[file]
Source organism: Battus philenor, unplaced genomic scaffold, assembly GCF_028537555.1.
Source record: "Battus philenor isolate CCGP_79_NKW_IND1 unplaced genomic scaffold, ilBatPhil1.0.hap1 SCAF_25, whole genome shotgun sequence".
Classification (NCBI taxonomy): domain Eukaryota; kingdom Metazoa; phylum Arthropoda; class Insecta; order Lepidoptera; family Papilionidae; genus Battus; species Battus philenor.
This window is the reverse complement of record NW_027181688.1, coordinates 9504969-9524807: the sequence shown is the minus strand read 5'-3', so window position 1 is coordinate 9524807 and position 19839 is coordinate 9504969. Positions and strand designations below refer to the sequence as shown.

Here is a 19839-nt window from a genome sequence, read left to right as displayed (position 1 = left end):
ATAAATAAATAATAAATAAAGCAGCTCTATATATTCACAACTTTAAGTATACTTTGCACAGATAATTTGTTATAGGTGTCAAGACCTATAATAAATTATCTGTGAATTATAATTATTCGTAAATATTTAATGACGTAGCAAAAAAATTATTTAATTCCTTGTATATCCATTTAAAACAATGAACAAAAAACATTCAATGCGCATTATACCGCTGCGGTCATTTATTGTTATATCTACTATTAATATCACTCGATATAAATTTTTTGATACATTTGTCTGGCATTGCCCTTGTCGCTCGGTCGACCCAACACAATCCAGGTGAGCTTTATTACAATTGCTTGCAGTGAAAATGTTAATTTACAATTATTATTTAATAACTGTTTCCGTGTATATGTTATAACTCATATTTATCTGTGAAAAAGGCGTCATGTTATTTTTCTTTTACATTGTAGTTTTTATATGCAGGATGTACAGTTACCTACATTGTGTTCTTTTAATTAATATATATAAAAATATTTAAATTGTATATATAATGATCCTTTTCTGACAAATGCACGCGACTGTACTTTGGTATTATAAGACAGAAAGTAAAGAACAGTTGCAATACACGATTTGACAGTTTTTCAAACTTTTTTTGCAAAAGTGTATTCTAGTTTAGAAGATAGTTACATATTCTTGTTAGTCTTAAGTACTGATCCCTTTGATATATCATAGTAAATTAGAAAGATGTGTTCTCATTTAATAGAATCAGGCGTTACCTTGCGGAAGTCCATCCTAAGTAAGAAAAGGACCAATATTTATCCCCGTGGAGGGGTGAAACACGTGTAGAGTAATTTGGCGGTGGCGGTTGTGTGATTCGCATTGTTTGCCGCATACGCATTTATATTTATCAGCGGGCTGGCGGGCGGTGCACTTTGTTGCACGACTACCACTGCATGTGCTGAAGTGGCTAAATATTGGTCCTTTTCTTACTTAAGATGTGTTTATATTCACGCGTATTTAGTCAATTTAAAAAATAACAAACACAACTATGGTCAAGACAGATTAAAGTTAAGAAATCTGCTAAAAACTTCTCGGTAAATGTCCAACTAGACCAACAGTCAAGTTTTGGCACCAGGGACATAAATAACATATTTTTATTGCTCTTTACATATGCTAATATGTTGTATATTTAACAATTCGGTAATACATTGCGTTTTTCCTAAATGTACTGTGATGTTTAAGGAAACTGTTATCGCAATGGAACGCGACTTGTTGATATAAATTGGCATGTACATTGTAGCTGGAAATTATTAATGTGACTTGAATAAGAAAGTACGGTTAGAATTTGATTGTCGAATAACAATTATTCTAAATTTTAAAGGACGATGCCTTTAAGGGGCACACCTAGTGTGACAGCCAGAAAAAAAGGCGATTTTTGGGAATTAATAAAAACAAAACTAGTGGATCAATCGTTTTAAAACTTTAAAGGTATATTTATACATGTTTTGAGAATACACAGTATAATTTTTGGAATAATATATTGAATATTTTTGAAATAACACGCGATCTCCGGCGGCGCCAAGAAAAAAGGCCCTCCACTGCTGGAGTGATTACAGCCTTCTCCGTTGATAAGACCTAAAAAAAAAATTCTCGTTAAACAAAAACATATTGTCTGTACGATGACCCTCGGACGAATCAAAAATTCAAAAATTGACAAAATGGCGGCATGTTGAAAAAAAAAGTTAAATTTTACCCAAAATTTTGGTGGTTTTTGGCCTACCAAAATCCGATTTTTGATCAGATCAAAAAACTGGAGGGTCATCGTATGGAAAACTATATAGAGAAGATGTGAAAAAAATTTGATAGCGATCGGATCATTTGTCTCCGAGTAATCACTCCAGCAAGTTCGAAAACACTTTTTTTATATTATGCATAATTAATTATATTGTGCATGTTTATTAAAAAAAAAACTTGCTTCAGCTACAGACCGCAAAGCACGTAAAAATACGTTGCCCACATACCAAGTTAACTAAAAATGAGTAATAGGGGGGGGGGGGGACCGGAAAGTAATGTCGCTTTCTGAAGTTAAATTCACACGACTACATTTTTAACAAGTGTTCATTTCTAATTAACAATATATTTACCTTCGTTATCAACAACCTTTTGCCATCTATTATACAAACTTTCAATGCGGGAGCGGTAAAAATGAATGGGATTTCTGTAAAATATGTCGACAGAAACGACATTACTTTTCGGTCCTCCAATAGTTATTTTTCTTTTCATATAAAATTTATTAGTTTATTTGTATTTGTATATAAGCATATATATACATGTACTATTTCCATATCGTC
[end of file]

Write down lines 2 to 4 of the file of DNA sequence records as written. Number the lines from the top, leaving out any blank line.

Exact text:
Source record: "Battus philenor isolate CCGP_79_NKW_IND1 unplaced genomic scaffold, ilBatPhil1.0.hap1 SCAF_25, whole genome shotgun sequence".
Classification (NCBI taxonomy): domain Eukaryota; kingdom Metazoa; phylum Arthropoda; class Insecta; order Lepidoptera; family Papilionidae; genus Battus; species Battus philenor.
This window is the reverse complement of record NW_027181688.1, coordinates 9504969-9524807: the sequence shown is the minus strand read 5'-3', so window position 1 is coordinate 9524807 and position 19839 is coordinate 9504969. Positions and strand designations below refer to the sequence as shown.